Occasionally we receive questions from TechRepublic members asking for advice or input regarding their specific situation. One arrived recently which deals with a question now heard fairly frequently and because of its application to others, we thought it made sense to print it with my response:
Q: In a large new media company, two recent graduate managers were talking about how they ought to manage their teams, composed mostly of web designers of a similar age to themselves. The managers both have a technology and management degree, whilst the designers have arts degrees. One said, "I think it's better to be their friend, go to the pub with them after work, and get them on my side." The other, who had been reading Machiavelli, disagreed, "No, its better for the young prince to be feared than loved. I might have to make difficult decisions about their work one day. Besides, provided they are getting paid. What more could they want?"
What might be the implications of both perspectives? Which is "better" and under which
A: Studying Niccollo Machiavelli is right up there with quoting Shakespeare for management ideas that have been proven valuable over the centuries. Both had keen insights into the workings of the human spirit and politics at large. However, what was right in the mid- sixteenth century doesn't necessarily have application in the twenty-first.
Today's leaders must recognize that there is no longer a one-size-fits-all management approach. In today's fast moving and much more global workplace, managers must learn and adapt their styles with far greater frequency than in the past. That means leaders need to manage different people in different ways too.
It's likely that everyone in this new media company is in one of these age groups: either Gen X (born before 1979), or Millennial (born in 1980 or after), or Boomer (born before 1963). Each of these groups came of age with a different perspective (Boomers thought they'd change the world, Xers that the worst was yet to come, and Millennials that they could have anything and be whatever they chose). Consequently, each has different values and to a large extent each needs to be managed differently.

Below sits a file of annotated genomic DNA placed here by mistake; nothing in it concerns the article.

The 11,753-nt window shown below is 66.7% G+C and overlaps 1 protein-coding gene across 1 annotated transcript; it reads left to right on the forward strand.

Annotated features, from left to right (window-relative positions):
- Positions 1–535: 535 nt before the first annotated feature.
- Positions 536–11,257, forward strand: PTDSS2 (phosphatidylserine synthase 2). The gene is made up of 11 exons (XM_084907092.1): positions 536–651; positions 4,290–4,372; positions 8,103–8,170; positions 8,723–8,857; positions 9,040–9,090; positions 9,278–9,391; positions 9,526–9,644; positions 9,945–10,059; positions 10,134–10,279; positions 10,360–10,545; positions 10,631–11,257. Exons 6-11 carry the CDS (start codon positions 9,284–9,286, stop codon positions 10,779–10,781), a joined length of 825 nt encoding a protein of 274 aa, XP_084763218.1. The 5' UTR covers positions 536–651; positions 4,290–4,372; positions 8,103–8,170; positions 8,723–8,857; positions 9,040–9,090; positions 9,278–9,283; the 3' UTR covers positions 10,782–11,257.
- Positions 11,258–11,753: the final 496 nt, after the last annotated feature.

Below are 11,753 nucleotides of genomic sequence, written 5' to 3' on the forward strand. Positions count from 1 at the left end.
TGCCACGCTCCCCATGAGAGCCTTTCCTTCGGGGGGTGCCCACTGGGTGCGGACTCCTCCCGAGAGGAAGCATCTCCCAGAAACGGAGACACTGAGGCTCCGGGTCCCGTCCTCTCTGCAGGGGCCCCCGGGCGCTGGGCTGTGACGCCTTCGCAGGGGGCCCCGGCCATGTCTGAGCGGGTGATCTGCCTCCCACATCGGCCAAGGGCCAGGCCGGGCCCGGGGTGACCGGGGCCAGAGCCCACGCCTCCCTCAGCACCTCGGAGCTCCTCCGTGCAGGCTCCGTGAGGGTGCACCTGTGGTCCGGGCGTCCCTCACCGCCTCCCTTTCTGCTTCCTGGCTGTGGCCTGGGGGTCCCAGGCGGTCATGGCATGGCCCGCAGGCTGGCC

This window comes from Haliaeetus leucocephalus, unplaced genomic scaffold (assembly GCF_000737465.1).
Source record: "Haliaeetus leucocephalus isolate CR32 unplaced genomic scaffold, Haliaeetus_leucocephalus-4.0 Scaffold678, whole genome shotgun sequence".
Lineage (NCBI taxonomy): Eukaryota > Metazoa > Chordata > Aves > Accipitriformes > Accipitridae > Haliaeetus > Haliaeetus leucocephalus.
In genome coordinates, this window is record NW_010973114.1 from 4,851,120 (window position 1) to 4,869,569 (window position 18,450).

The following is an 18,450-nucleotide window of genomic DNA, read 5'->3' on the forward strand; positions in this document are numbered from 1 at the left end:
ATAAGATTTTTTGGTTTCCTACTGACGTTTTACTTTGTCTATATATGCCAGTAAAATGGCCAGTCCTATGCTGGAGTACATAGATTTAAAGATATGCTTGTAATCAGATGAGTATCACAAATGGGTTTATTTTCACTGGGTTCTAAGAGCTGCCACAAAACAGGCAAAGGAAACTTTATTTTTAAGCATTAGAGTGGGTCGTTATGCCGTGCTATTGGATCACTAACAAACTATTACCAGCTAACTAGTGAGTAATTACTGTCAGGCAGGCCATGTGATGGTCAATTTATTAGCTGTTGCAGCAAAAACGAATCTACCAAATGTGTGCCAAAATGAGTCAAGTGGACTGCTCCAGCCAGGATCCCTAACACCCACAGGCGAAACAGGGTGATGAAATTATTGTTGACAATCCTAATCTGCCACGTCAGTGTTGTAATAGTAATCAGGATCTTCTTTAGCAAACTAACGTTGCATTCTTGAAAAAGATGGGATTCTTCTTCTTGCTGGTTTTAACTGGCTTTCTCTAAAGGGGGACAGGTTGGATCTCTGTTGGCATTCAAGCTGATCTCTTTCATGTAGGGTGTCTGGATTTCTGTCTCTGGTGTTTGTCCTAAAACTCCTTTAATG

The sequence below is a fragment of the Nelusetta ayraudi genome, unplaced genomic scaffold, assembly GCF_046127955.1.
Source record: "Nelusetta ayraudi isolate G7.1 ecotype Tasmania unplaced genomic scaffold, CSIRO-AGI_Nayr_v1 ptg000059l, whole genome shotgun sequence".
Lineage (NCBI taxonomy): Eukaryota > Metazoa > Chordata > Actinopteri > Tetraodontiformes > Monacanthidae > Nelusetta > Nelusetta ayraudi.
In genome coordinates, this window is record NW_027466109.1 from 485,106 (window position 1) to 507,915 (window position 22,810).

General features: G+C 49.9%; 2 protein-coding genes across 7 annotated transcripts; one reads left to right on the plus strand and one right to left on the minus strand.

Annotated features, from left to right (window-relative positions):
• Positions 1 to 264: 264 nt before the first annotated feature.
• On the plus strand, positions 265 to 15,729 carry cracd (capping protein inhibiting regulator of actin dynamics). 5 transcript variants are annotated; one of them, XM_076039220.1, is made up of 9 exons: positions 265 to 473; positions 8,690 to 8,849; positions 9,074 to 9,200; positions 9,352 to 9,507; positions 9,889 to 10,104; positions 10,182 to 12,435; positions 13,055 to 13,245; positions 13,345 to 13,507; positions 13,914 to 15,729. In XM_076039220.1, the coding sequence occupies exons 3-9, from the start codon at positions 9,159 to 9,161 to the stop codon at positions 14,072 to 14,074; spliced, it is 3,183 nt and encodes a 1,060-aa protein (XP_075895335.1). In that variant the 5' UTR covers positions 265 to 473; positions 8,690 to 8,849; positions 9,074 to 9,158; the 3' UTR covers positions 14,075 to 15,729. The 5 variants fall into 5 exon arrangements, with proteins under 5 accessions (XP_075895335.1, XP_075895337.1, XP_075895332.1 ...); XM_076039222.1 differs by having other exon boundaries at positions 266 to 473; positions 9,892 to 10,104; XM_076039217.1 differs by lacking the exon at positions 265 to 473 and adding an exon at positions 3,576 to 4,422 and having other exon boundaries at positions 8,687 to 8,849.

With the exception of the Boomers, not many people in today's workplace in the Western world will put up with an arrogant boss who manages by decree and expects that the paycheck is sufficient motivation to stick around where there's little personal appreciation shown for on their personal contribution.
If the team is made up of those in their 20s and 30s, acting like a peer - or even better a collaborator - is a good style. This group appreciates working with as opposed to for a team leader and when shown that they are valued can make amazing contributions. But getting them onside doesn't mean going to the pub together; it can be accomplished just fine during times of business.
There probably will come a time when the boss (team leader) has to make tough decisions about some of her or his group and it will be easier if they aren't pals. But - and this applies to all three age groups - if that has to occur, I recommend that you do it quickly and with as much compassion as you can muster. Remember, everyone has a boss. Even the former Chairperson / CEO of HP found that out. Treat others with dignity and hopefully you'll be treated the same way.
John M. McKee is the founder and CEO of BusinessSuccessCoach.net, an international consulting and coaching practice with subscribers in 43 countries. One of the founding senior executives of DIRECTV, his hands-on experience includes leading billion dollar organizations and launching start-ups in both the U.S. and Canada. The author of two published books, he is frequently seen providing advice on TV, in magazines, and newspapers.